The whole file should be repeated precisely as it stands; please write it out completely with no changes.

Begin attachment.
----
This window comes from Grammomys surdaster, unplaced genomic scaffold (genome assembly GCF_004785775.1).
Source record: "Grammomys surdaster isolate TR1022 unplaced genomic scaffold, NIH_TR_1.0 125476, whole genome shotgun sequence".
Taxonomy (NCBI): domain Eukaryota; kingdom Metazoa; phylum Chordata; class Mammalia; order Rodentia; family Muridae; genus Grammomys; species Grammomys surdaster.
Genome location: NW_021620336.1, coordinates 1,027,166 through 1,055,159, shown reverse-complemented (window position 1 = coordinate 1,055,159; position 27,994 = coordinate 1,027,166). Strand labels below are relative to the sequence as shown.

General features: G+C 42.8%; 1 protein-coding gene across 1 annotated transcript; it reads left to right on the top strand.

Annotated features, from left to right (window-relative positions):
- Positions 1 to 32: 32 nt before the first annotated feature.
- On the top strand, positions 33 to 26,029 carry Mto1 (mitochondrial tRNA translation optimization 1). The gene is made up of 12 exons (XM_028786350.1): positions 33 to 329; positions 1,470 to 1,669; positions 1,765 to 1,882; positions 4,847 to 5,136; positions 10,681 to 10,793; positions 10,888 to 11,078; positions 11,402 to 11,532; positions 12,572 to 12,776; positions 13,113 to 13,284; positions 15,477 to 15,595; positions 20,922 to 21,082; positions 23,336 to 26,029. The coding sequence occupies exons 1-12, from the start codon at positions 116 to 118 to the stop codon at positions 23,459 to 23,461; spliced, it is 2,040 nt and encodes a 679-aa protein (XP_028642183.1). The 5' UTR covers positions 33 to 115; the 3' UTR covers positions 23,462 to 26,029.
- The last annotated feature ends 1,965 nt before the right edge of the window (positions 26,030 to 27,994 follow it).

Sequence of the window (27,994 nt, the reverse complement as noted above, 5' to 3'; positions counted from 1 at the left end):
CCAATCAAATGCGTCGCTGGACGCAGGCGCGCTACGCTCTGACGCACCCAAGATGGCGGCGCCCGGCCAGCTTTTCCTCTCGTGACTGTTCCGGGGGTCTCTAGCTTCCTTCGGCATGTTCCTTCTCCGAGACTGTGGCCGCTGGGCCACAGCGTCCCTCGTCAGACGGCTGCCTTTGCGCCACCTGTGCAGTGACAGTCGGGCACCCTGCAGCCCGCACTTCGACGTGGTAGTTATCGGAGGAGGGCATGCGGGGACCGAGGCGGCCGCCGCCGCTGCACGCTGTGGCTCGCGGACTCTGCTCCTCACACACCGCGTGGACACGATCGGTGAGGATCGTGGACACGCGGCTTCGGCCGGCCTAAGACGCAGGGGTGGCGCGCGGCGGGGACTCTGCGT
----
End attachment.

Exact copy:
This window comes from Grammomys surdaster, unplaced genomic scaffold (genome assembly GCF_004785775.1).
Source record: "Grammomys surdaster isolate TR1022 unplaced genomic scaffold, NIH_TR_1.0 125476, whole genome shotgun sequence".
Taxonomy (NCBI): domain Eukaryota; kingdom Metazoa; phylum Chordata; class Mammalia; order Rodentia; family Muridae; genus Grammomys; species Grammomys surdaster.
Genome location: NW_021620336.1, coordinates 1,027,166 through 1,055,159, shown reverse-complemented (window position 1 = coordinate 1,055,159; position 27,994 = coordinate 1,027,166). Strand labels below are relative to the sequence as shown.

General features: G+C 42.8%; 1 protein-coding gene across 1 annotated transcript; it reads left to right on the top strand.

Annotated features, from left to right (window-relative positions):
- Positions 1 to 32: 32 nt before the first annotated feature.
- On the top strand, positions 33 to 26,029 carry Mto1 (mitochondrial tRNA translation optimization 1). The gene is made up of 12 exons (XM_028786350.1): positions 33 to 329; positions 1,470 to 1,669; positions 1,765 to 1,882; positions 4,847 to 5,136; positions 10,681 to 10,793; positions 10,888 to 11,078; positions 11,402 to 11,532; positions 12,572 to 12,776; positions 13,113 to 13,284; positions 15,477 to 15,595; positions 20,922 to 21,082; positions 23,336 to 26,029. The coding sequence occupies exons 1-12, from the start codon at positions 116 to 118 to the stop codon at positions 23,459 to 23,461; spliced, it is 2,040 nt and encodes a 679-aa protein (XP_028642183.1). The 5' UTR covers positions 33 to 115; the 3' UTR covers positions 23,462 to 26,029.
- The last annotated feature ends 1,965 nt before the right edge of the window (positions 26,030 to 27,994 follow it).

Sequence of the window (27,994 nt, the reverse complement as noted above, 5' to 3'; positions counted from 1 at the left end):
CCAATCAAATGCGTCGCTGGACGCAGGCGCGCTACGCTCTGACGCACCCAAGATGGCGGCGCCCGGCCAGCTTTTCCTCTCGTGACTGTTCCGGGGGTCTCTAGCTTCCTTCGGCATGTTCCTTCTCCGAGACTGTGGCCGCTGGGCCACAGCGTCCCTCGTCAGACGGCTGCCTTTGCGCCACCTGTGCAGTGACAGTCGGGCACCCTGCAGCCCGCACTTCGACGTGGTAGTTATCGGAGGAGGGCATGCGGGGACCGAGGCGGCCGCCGCCGCTGCACGCTGTGGCTCGCGGACTCTGCTCCTCACACACCGCGTGGACACGATCGGTGAGGATCGTGGACACGCGGCTTCGGCCGGCCTAAGACGCAGGGGTGGCGCGCGGCGGGGACTCTGCGT